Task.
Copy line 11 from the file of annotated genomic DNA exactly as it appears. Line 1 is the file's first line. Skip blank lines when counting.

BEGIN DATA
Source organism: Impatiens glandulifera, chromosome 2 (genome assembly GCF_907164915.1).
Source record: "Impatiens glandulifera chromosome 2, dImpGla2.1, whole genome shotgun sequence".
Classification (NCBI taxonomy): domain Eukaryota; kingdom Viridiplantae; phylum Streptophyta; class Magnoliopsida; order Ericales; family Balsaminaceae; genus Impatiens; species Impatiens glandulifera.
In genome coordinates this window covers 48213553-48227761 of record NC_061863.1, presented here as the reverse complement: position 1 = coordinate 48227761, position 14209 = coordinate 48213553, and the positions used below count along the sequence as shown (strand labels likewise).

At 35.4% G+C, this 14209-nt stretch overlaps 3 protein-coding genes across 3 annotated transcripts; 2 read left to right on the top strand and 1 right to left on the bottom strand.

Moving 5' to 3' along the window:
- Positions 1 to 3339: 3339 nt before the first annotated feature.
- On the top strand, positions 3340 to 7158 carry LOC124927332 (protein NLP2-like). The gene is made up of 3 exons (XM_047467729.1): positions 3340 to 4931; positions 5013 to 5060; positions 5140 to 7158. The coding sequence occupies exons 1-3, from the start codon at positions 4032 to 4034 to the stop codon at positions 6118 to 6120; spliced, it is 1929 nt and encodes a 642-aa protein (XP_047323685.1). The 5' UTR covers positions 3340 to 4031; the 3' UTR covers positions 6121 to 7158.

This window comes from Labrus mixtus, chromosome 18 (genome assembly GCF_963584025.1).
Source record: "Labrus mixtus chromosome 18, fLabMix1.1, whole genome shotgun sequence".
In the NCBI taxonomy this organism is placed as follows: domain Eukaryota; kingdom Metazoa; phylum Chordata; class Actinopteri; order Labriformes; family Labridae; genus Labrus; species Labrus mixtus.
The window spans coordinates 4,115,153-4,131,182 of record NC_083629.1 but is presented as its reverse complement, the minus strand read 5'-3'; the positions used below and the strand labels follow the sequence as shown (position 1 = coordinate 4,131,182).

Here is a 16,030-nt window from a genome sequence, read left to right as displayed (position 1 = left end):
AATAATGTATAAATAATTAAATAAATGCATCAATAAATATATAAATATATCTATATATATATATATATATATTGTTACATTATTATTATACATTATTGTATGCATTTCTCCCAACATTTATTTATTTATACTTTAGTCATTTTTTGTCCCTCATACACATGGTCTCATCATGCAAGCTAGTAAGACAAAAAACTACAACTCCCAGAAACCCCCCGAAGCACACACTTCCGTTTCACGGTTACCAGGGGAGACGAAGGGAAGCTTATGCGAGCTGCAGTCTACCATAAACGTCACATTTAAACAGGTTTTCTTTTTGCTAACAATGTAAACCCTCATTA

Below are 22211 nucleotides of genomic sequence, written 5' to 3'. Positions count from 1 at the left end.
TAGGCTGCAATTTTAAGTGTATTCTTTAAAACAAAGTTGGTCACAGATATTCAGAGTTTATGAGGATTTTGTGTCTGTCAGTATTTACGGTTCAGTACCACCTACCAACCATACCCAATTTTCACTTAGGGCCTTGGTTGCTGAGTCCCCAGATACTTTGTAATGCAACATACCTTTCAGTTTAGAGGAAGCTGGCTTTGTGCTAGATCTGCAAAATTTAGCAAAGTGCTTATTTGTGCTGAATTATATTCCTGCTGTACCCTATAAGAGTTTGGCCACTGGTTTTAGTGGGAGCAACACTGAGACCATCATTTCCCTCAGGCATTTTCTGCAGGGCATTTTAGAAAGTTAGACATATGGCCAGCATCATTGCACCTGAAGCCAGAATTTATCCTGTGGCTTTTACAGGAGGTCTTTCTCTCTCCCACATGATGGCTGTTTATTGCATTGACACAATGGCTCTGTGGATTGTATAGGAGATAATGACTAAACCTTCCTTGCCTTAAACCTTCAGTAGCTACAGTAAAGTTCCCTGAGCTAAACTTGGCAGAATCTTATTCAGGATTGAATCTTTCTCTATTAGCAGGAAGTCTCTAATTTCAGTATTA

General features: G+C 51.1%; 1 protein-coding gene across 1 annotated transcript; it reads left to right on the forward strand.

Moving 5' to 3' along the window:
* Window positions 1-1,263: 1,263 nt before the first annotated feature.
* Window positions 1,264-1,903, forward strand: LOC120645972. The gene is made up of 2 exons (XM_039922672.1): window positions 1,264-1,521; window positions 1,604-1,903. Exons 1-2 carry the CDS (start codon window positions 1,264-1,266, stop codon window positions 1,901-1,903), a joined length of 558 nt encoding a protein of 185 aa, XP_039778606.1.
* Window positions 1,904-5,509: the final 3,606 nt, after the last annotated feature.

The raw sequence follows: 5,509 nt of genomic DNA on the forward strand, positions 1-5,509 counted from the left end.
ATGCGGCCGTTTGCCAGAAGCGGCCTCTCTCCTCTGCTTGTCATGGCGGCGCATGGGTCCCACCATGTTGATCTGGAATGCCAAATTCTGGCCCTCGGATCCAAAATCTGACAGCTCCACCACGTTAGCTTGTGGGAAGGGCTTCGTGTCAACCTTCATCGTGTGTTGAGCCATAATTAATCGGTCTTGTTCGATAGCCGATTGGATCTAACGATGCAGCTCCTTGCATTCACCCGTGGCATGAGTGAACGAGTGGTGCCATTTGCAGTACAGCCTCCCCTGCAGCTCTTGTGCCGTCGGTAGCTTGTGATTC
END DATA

In the NCBI taxonomy this organism is placed as follows: domain Eukaryota; kingdom Metazoa; phylum Chordata; class Actinopteri; order Labriformes; family Labridae; genus Labrus; species Labrus mixtus.